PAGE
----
The Turkish sweet tooth

İKLIM ARSIYA
ISTANBUL
Published
The Turkish sweet tooth

There is no denying that desserts are a massive part of Turkish culture. When walking around Istanbul, you can see a pastry shop just on almost every corner with mouthwatering displays of delicious Turkish treats that you must try

In Turkey, desserts are a social ritual, a must have item meant to be shared. At any time of day and even night, family or friends just might ring the doorbell and come over to engage in some gossip, sip some Turkish coffee or tea and eat some delicious treats. There is a vast variety of Turkish desserts out there that must be tried for that heavenly experience. We're here to help.

Baklava: It wouldn't be a Turkish dessert list without baklava, would it? This mouthwatering pastry made from 35 stacks of thin phyllo dough brushed with butter and sugar syrup isn't on the top of our list for nothing. With numerous shapes, sizes and flavors, there is something for all taste buds out there. The most common types of baklava are "cevizli baklava" (walnut baklava) and "fındıklı baklava (pistachio baklava)." Even though these two are delicious on their own, keep an eye out for other variations of baklava such as "ceviz dolama," which are round, slightly more compact and made from walnuts or the similarly shaped "saray sarması," which features a combination of both walnuts and pistachios. There is also a "vişneli baklava" (sour cherry baklava), "kestaneli baklava" (chestnut baklava), "çikolatalı baklava" (chocolate baklava) and "özel kare baklava," which is a special baklava with extra pistachios. One of the most famous places to eat baklava is Güllüoğlu in Karaköy. Open since 1871, this shop serves baklava with a luscious dollop of "kaymak" (clotted cream) for the ultimate baklava experience. You can also try Diyar Burma on Bağdat Avenue, Köşkeroğlu in Karaköy, Develi Baklava in Samatya, Kalamış, Etiler and Ataşehir.

Revani: Revani is an appetizing, dense sponge cake that gets its texture from semolina flour. Semolina is ground wheat that is typically used to make pasta and can be found in other Turkish desserts as well, such as helva, which is made simply from semolina flour, butter, sugar, milk and pine nuts. Revani is sometimes served with ice cream and a shot of Turkish rakı, Turkey's signature anise liquor.

Try revani at Seval Pastanesi in Çengelköy.

Aşure: Aşure, also referred to as Noah's pudding, is a traditional Turkish dessert. Considered to be one of the oldest desserts in the world, aşure carries hints of orange and a distinctive texture thanks to figs, apricots, hazelnuts, garbanzo beans, golden raisins and bulgur or barley. However, the fruits and nuts can vary according to preference. This pudding is more than just a delicious dessert – it is also great for the immune system because of its rich carbohydrates. It is both tempting and delectable.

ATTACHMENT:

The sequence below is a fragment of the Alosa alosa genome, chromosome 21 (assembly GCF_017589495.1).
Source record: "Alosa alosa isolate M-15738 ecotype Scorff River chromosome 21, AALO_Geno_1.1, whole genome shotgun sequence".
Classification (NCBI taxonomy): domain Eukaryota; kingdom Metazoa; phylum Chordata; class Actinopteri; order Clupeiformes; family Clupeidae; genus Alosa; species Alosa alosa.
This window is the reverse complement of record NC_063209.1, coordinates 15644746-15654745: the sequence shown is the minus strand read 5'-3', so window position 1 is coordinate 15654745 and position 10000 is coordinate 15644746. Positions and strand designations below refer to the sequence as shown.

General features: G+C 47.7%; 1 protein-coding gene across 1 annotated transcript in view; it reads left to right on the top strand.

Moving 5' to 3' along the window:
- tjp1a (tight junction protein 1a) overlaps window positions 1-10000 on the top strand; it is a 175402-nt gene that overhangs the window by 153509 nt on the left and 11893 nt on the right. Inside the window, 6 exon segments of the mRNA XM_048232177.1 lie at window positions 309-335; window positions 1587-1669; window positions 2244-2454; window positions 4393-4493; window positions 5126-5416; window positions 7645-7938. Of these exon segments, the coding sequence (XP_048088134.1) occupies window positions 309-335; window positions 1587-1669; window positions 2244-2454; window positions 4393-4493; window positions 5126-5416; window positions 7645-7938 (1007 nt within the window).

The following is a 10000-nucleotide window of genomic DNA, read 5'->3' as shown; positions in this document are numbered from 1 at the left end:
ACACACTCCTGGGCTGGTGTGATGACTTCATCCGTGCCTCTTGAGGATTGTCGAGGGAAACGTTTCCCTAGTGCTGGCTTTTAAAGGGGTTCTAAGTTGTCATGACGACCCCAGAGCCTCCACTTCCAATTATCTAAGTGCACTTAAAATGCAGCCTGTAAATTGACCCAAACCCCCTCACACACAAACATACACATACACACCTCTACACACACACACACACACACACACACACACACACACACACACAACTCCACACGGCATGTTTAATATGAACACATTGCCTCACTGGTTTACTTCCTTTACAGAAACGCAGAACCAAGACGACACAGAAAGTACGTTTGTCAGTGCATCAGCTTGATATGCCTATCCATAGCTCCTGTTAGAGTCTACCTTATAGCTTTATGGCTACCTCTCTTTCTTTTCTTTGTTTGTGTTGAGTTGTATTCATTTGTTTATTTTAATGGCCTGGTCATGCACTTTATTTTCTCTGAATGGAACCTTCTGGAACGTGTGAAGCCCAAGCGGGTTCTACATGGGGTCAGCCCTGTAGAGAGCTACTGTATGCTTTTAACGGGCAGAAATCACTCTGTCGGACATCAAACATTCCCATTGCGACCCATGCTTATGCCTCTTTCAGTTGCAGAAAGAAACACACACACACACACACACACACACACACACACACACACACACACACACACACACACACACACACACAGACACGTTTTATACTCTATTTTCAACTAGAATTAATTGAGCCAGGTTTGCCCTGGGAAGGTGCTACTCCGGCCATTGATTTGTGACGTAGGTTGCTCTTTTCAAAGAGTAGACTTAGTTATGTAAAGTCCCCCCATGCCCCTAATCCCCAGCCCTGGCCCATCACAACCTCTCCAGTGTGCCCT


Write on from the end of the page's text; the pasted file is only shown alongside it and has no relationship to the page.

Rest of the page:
Two of the best places to have a delicious bowl of aşure are Hafız Mustafa located in Sirkeci, Eminönü and Taksim and The Pudding Shop in Sultanahmet.

Maraş dondurması (Maraş ice cream): Have you ever had to cut a piece of ice cream with a knife? If you haven't, you must try Maraş ice cream for an unforgettable experience. Particularly in Istanbul, traditional Maraş ice cream is sold by street vendors. The salesmen wear regional costumes from the Kahramanmaraş area and, depending on their mood, it may be a while before you can have a taste of the chewy ice cream.

You don't have to go out of your way to eat this tasty treat. Maraş ice cream is sold on the street in carts; you may see some on İstiklal Avenue.

Osmanlı Macunu (Ottoman paste): "Osmanlı macunu" is created by vendors outside tourist destinations, making a show of fascinating colored sugar twirls from a large tin onto a stick. The origin of the candy dates back to the Ottoman Empire when a spiced paste known as mesir macunu was used to cure Ayşe Hafsa Sultan, mother of Suleyman the Magnificent, who had fallen ill after the death of her husband. It was made from a grape molasses called "pekmez" and 41 different plants and spices. Hafsa Sultan was so pleased with the results that she created a festival in its honor – every March 22 is the Mesir Macunu Celebration when wrapped candies are tossed from the roof of the mosque in Manisa, an Anatolian city in the Aegean region.
The modern version of "macun" sold on the streets of Sultanahmet to tourists is a far cry from the spicy paste of years past. Still, this Turkish sweet is a must try.

You can come across vendors selling Osmanlı paste near any tourist attraction like Sultanahmet and Galata Tower.

Lokma: Lokma is a Mediterranean answer to the doughnut, but even better. Sweet, fried, crunchy … what else could you want from a sweet? Eating a handful of this amazing dessert never hurt anybody. Lokma – "bite" in Turkish – is a bite-size, chewy, yet extremely delicious dessert that is said to have been created by the sultan's cooks in Ottoman palaces, but these days it's a popular dessert for Turks to cook at home and serve to friends and family after dinner.

You can find the best lokma in Istanbul at Tilla Lokma in Erenköy. Make sure you stop by this lokma shop and have a "bite" of fun. Wherever and whatever these treats may be, make sure you have a taste of Turkish desserts.

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